10 helpful tips for divorcing parents
Lu, one of our Associate Psychosexual and Relationship Therapists, is a divorced parent with two kids under ten. In this blog, she takes off her professional hat to share her very personal top tips for divorcing parents to help you navigating the devastating reality of ending your marriage.
I’m not sharing lessons I’ve learnt from the hundreds of hours I’ve spent in professional training, studying and clinical practice. I’m sharing my wisdom from the frontline. The blood, sweat and tears that have afforded me the position of being an ‘expert by experience’.
My story began four years ago when my children were two and five.
I’ve made and continue to make mistakes, but I hope that my insight will help you navigate your challenges with the greatest chance of success.
- Goodbye is neither ‘good’ nor ‘bye’ when you have kids together. It’s less ‘ex’ and more ‘next’. The relationship does not end. It evolves. This can feel disappointing, confusing, violating and unfair for a time. Feel all those things for as long as you need to. And one day you’ll emerge through the fog, slightly more accepting of the fact this relationship goes on.
- It’s not your job to protect your kids from feeling the pain of your divorce. They feel it anyway, no matter how much bending, contorting and covering up you attempt. Your job is to sit in the shit with them and let them know you’re human (not perfect) and you love them (not leaving).
- Team parenting is more vital now than it’s ever been. If you’re open to cooperation and your ex is available, lean all the way in to a well-boundaried parental unit together. The solo gig is hard and heavy. Solo is unavoidable to a greater degree (assuming you no longer live with your ex). However, you can still make decisions, reinforce discipline, celebrate the good, face the tough – together. Be as Team as you can tolerate.
- Tell your kids why you split up. They’re not idiots – they won’t swallow the party line. They’re not bone china – they won’t break. This is the single most important event in their life and they deserve the chance to make sense of it. I thought I needed to sanitise the sordid truth for them, but in doing so I was leaving them swimming in a sea of ambiguity. They were denied the dignity of clarity. And the pain I thought I was shielding them from was already within them, manifesting in their ‘whys’, over and over again. Tell your story – respectfully, age and stage appropriately and as accurately as you can – so they can make it part of theirs.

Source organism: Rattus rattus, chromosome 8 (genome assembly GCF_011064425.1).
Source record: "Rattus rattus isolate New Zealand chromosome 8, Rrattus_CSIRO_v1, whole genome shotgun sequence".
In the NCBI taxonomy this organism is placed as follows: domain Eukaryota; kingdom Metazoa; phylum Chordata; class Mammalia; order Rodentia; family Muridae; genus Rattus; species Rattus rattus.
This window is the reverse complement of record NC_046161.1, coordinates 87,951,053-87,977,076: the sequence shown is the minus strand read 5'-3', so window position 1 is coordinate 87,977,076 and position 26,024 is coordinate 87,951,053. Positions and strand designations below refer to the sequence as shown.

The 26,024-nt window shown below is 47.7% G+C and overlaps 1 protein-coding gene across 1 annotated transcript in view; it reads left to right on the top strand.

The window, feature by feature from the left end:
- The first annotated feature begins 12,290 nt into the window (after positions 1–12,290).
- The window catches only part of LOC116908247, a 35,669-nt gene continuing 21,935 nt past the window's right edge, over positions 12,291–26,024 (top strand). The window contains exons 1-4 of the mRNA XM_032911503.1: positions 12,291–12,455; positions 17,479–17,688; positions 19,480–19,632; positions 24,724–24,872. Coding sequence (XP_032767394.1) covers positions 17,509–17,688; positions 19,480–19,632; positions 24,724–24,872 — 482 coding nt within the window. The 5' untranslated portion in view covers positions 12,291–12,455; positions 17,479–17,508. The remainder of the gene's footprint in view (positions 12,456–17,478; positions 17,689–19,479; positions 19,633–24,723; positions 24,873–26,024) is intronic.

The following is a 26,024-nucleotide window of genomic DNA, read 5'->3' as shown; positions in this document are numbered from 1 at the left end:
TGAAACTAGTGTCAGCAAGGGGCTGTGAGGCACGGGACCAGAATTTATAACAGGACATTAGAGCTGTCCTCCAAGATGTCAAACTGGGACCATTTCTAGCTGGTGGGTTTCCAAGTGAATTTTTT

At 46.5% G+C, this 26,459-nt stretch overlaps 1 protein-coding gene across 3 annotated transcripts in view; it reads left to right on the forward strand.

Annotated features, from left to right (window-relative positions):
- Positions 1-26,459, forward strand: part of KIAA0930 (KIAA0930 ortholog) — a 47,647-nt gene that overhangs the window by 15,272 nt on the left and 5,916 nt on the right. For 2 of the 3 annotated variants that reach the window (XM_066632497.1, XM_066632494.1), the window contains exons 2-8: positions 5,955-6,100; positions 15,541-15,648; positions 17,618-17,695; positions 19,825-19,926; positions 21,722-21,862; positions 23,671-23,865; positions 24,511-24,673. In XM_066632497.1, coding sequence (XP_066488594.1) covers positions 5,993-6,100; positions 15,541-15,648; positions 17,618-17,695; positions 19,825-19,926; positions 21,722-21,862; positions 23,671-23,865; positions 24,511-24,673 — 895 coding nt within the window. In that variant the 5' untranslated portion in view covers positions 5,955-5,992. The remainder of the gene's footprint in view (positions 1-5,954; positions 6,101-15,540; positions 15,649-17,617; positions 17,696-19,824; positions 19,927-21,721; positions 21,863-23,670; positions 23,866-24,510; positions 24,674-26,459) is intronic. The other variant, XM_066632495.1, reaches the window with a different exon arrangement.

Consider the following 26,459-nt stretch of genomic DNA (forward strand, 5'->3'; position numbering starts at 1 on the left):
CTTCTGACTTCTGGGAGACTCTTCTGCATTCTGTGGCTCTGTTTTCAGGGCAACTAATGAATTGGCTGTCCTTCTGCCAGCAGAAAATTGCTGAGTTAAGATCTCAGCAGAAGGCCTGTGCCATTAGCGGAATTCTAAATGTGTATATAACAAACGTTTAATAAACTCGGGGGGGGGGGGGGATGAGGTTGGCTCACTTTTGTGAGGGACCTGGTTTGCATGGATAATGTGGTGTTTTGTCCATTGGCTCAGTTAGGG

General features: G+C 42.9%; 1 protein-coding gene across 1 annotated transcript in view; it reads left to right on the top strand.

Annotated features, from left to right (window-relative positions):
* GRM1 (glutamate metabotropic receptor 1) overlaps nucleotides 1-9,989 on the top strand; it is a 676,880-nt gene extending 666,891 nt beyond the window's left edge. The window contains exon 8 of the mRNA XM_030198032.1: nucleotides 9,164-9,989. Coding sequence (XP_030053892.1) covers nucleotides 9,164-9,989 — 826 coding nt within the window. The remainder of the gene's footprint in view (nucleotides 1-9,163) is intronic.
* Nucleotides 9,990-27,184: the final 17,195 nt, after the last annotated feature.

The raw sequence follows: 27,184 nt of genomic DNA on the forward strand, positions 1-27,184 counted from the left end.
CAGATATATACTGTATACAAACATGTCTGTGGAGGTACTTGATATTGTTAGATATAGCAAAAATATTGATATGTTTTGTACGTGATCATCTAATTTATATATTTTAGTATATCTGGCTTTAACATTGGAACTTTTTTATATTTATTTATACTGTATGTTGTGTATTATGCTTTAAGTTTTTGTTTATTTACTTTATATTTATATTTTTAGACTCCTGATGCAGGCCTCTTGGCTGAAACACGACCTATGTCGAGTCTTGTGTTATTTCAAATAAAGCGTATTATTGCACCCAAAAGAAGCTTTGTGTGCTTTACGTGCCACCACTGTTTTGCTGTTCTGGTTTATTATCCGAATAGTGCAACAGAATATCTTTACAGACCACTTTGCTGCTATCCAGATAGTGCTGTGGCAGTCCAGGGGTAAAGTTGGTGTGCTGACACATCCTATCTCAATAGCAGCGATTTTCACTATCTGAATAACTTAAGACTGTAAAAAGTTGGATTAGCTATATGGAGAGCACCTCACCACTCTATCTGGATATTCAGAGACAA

- There’s no ‘right time’ to introduce your new partner to your kids. I worried they’d be mad, sad, or both. I worried they’d reject him, or worse still me. I waited 18 months. I nearly lost my partner because I just couldn’t see how to share my whole self with them. The part of me that is a woman in love, that’s moving on in the world and building something new and bright and exciting. Away from their dad. I thought it would be too much. But the secrecy was tearing me in two. So I told them. And we will work it all out in the light of the truth, together.
- Couples therapy is a lifeline for divorcing parents. You may no longer consider yourself a couple, but the decoupling of your couple takes some expertise and wisdom! The relationship goes on (see point 1) and the quicker you can build back better… the better. Your Time To Talk offers low cost relationship therapy – check out your options.
- Relationship recovery is not linear. The ups and downs, backs and forths are played out in a multifaceted way when you are dealing with a family event like divorce. Be aware of the multiple players in this recovery journey – you, your ex, your kids. Not to mention those family members and friends on the periphery. You’re grieving, adapting, repairing and reimagining. Bit by bit and all at once. It feels messy because it is messy. Approach each other with as much kindness, compassion and patience as you can muster. Approach yourself with all this too.
- There’s no right timeline for finding love after divorce. It may take you years. It may happen at once. It may never happen at all. There’ll be voices saying it’s too soon, or you should get out there again. The loudest voice of all may be in your own head. But we are wildly complex creatures and no one size fits all. As always – follow your curiosity, listen to your gut and remain open to all possibilities. Easier said than done. But you can do it.
- As divorcing parents, you will be asked to be braver then you ever believed you could be. And then braver again. Dealing with the end of your marriage in all its particular heartbreak, whilst delivering the same blow to your kids. Simultaneously feeling shattered to pieces whilst being the glue that holds your kids’ worlds together – is too much for anyone to bear. And yet we do. Somehow. With every phase and stage of divorce. We’re sandwiched between our own pain and theirs. Feeling a double portion. And yet holding down the fort. Nothing’s the same, yet it’s business as usual. It’s damage limitation. And it’s exhausting.
- Find your proverbial bed to rest in. The people and places with whom you can let the whole thing fall down. Where you can wail and rage. Where you can say nothing at all. For as long as you need. Until you’re needed by those who need you again. Wherever you’re at.
Pre, post or in the thick of the deciding. Sending love and solidarity to you and yours.
Understanding your children’s responses
If you’re divorcing parents and would like more information, Young Minds has a useful guide to understanding children’s responses to divorce and separation.
Your Time To Talk supports couples and parents in ending their relationship intentionally and with compassion for each other and their children.